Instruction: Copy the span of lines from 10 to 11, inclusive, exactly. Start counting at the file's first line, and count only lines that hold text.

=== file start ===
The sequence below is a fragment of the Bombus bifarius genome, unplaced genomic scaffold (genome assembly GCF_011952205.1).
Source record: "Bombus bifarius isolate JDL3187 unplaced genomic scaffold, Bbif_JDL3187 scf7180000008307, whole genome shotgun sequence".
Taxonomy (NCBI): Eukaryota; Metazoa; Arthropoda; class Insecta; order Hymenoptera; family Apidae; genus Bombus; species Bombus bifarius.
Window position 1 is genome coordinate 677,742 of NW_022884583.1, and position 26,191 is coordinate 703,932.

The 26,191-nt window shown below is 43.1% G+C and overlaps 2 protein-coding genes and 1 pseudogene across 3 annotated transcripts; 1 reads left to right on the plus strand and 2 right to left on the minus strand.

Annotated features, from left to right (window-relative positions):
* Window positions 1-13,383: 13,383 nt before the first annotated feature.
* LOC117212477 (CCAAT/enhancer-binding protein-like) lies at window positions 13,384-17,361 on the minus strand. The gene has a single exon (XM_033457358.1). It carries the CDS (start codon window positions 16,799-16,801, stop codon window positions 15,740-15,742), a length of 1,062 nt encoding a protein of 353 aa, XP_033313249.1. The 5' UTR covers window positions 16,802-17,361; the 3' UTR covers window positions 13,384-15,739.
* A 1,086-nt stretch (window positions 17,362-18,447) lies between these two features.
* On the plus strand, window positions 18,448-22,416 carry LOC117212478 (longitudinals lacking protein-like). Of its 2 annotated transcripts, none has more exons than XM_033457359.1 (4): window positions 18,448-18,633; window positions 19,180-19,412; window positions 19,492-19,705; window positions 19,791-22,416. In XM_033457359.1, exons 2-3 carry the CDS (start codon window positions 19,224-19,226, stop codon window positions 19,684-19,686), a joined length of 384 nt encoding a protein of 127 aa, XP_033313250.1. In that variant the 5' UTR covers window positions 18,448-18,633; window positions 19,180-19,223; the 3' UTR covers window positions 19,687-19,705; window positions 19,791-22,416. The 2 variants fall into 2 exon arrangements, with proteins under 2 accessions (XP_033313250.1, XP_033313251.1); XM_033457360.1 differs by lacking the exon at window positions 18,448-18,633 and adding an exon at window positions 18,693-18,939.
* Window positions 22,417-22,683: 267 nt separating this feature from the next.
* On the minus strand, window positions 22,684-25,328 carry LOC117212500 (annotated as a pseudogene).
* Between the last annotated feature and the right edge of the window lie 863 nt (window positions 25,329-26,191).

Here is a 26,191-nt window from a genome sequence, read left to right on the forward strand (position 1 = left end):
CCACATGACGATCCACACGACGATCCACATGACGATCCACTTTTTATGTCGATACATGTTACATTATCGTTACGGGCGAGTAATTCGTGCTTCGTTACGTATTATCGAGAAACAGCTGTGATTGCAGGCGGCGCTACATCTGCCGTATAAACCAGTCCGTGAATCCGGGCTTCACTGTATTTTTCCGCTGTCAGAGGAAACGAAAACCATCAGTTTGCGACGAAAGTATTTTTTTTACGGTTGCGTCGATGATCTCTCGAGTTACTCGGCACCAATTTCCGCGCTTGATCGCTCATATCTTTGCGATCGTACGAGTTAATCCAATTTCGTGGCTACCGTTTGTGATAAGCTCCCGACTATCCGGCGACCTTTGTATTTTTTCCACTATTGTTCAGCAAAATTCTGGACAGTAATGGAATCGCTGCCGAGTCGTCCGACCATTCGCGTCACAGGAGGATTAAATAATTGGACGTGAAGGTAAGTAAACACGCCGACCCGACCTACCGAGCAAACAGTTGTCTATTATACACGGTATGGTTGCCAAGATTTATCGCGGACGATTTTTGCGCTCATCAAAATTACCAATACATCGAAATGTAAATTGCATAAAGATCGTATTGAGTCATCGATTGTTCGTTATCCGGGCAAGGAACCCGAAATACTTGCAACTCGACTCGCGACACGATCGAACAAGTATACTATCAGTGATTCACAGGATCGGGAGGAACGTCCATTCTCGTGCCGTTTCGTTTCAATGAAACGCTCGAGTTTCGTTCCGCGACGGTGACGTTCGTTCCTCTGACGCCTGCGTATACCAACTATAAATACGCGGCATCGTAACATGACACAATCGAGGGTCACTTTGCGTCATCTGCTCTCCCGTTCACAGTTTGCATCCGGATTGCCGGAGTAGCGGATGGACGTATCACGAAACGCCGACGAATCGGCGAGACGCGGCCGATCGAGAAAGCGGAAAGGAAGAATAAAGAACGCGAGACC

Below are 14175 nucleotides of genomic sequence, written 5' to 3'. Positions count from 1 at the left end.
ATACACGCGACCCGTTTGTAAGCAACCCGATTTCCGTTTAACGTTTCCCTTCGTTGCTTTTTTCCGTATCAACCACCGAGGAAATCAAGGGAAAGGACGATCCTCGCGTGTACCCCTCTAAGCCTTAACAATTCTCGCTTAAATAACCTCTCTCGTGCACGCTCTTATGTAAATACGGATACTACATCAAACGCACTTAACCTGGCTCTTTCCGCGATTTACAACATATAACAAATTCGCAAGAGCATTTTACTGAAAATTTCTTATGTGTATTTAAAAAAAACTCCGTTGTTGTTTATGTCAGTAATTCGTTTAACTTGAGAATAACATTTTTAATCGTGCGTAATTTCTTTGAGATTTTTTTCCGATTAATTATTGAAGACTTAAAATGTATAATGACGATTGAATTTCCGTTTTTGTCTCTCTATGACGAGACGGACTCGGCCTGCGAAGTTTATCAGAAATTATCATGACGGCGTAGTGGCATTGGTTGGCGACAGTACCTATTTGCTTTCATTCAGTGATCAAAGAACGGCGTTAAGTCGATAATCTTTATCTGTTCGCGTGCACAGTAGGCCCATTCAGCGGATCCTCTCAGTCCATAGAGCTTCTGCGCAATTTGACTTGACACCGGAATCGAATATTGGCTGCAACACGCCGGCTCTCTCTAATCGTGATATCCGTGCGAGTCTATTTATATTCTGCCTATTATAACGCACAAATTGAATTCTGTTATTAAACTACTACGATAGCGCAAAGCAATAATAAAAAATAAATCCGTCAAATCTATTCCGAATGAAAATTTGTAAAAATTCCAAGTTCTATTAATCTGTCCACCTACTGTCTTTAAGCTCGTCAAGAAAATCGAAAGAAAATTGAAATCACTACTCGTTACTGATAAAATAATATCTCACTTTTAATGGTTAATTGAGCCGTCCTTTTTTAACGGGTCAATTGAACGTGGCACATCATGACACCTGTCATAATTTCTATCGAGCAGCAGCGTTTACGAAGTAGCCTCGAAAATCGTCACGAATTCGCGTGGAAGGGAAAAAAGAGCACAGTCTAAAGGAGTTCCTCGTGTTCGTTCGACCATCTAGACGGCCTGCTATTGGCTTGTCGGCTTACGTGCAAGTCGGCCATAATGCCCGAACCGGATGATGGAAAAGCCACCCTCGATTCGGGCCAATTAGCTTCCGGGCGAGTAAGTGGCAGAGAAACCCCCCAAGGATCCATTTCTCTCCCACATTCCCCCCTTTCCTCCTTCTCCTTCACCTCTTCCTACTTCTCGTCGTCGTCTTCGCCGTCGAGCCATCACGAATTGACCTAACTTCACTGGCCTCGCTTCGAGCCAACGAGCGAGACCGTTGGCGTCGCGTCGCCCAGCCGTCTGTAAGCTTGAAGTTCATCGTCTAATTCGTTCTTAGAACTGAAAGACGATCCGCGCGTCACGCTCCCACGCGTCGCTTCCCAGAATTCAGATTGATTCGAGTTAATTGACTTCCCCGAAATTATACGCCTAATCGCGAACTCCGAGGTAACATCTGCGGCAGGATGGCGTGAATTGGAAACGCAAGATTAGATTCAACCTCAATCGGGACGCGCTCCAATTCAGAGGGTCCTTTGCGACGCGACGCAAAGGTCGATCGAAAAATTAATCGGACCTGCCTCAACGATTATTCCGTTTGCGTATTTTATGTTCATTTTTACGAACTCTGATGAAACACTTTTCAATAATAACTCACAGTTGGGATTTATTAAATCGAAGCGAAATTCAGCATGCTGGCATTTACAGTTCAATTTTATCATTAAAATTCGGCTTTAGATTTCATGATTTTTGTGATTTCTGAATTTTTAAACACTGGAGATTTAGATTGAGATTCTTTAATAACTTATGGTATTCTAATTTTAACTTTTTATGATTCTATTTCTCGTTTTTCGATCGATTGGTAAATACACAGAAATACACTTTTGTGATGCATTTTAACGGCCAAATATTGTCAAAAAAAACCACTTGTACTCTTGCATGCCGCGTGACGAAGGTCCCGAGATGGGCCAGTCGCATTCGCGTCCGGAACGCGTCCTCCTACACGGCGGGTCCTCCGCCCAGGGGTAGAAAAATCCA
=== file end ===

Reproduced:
* On the plus strand, window positions 18,448-22,416 carry LOC117212478 (longitudinals lacking protein-like). Of its 2 annotated transcripts, none has more exons than XM_033457359.1 (4): window positions 18,448-18,633; window positions 19,180-19,412; window positions 19,492-19,705; window positions 19,791-22,416. In XM_033457359.1, exons 2-3 carry the CDS (start codon window positions 19,224-19,226, stop codon window positions 19,684-19,686), a joined length of 384 nt encoding a protein of 127 aa, XP_033313250.1. In that variant the 5' UTR covers window positions 18,448-18,633; window positions 19,180-19,223; the 3' UTR covers window positions 19,687-19,705; window positions 19,791-22,416. The 2 variants fall into 2 exon arrangements, with proteins under 2 accessions (XP_033313250.1, XP_033313251.1); XM_033457360.1 differs by lacking the exon at window positions 18,448-18,633 and adding an exon at window positions 18,693-18,939.
* Window positions 22,417-22,683: 267 nt separating this feature from the next.